That most clear-sighted of critics of ideology in the Twentieth Century, Eric Voegelin (1901 – 1986), often called on literature for the light it sheds on distortions of perspective in social doctrine and deformations of consciousness implicit in political movements. The novelists, poets, and essayists, being often, to the extent that they are non-ideological, highly attuned psychologists and social observers, can penetrate, with heightened perspicacity, into derailments of orderly life and the demonic workings of the libido. The obvious examples are the novels of the dystopian tradition beginning with Fyodor Dostoevsky’s Possessed (1871) and embracing Valery Bryussov’s Republic of the Southern Cross (1903), Yevgeny Zamyatin’s We (1922), Aldous Huxley’s Brave New World (1932), Karin Boye’s Kallocain, and George Orwell’s Nineteen Eighty-Four (1948). Novels that one would not ordinarily group with the dystopias can, however, penetrate just as deeply into the genesis of totalitarianism. The Princess Casamassima (1886) by Henry James is one such brilliant work; Under Western Eyes (1912) by Joseph Conrad is another. Two even less obvious — but remarkable — cases present themselves in the form of mid-Twentieth Century short fictions by authors whom one would not ordinarily conjoin: “Tlön, Uqbar, Orbis Tertius” (1940) by the Argentine writer Jorge Luis Borges (1899 – 1986) and The Poet (1934) by the Danish writer Isak Dinesen (the pen-name of Karen Blixen, 1885 – 1962). A consideration of the two stories will show that Borges and Dinesen had insights that run in parallel with Voegelin’s analysis of totalitarianism as a type of secular religiosity or “Gnostic derailment,” a term whose meaning will emerge in the discussion.
Faithful Catholics are expected to accept that, although the Pope is elected by the Conclave of (eligible) Cardinals, the One who really selects the Pope is the Holy Ghost Himself: the cardinals are His catspaws, so to speak. It is a grave offence to leak the proceedings of the Conclave (which is why such leaking is so rare), but if the preceding is to be accepted, the machinations in the Conclave are irrelevant. Therefore, I can appreciate both the smile and the squirm of orthodox Catholics who, in these very pages, see the so-ordained Pope described as … ahem … Pope Fruit Loops I.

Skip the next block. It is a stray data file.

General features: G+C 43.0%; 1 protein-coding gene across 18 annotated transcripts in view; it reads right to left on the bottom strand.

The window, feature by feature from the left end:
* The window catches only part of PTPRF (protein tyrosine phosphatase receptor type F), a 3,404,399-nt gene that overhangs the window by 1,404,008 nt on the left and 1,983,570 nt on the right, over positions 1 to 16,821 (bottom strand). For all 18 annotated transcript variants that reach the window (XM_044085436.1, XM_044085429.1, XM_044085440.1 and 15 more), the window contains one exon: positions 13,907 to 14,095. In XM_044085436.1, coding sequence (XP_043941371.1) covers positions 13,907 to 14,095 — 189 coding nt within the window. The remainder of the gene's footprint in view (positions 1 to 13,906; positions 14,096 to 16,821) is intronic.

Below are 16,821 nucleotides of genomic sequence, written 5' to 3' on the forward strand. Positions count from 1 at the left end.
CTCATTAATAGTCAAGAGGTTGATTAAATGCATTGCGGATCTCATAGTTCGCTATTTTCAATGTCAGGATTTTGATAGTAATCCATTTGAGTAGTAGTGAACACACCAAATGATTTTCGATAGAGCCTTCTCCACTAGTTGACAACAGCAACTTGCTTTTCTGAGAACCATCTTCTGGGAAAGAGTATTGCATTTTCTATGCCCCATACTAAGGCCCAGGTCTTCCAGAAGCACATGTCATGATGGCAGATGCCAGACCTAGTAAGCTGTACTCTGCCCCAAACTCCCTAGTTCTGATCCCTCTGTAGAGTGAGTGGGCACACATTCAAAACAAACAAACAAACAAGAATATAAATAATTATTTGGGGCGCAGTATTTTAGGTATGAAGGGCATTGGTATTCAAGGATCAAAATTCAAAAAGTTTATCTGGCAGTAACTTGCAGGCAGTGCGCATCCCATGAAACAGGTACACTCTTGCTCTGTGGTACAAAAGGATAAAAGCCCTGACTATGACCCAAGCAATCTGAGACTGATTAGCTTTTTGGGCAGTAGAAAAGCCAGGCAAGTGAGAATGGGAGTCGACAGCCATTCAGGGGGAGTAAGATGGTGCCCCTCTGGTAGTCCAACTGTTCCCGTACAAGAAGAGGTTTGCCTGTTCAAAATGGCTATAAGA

My essay A Westerner Reads the Koran appears at the Gates of Vienna website. In it, I offer a type of reader-response critique of the second surah of the Koran. That surah bears the title “The Cow,” which possibly entails a rather oblique allusion to the episode of the Golden Calf in Exodus or, as a scholarly footnote suggests, to a passing reference to an occasion of heifer-sacrifice overseen by Moses, as recounted in Numbers. I offer an extract:
The Western layman approaching the Koran for the first time must experience something like befuddlement. Supposing that the layman possesses a good education, including knowledge of the Old and New Testaments of the Bible and the core classics of the Greek and Roman worlds, the Koran will strike him as something like the opposite of that with which he enjoys familiarity. Take the Bible’s Genesis: It deals in straightforward narrative, as does its Near Eastern precursor texts such as the Babylonian Creation or Enuma Elish. The very opening words of Genesis invoke the concept of a beginning, which implies in advance both a middle-part and an end. The same is true of the Greek poet Hesiod’s account of the generations of the gods – Elemental, Titanic, and Olympian – in his Theogony. After Hesiod explains his own function as an interpreter of the lore concerning these things, he launches into his genealogical story whose episodes follow one another in comprehensible sequence: Once again, a beginning, a middle-part, and an end. In much the same way, the New Testament follows the Old Testament so that, taken together, they constitute a unified tale. The events in Homer’s Odyssey similarly follow in a comprehensible way the events in Homer’s Iliad. The essential seriality, as it might be called, of Western narrative and exposition contributes mightily to their seriousness and comprehensibility. Both the Old Testament and the New also sort out their chapters so as to keep non-narrative prose separate from narrative prose. This consideration helps the reader. To whomsoever compiled the Koran these principles meant nothing. The Koran lards non-narrative exposition into its narratives – promiscuously and confusingly from a readerly point of view. A properly chronological narrative can, by a difficult labor, be reconstructed from the Koran’s chapters or surahs, borrowing the history of prophecy from the Old Testament, but the naïve Western reader who proceeds from one surah to another will encounter no orderly arrangement of episodes such as he might expect in the Bible or Homer.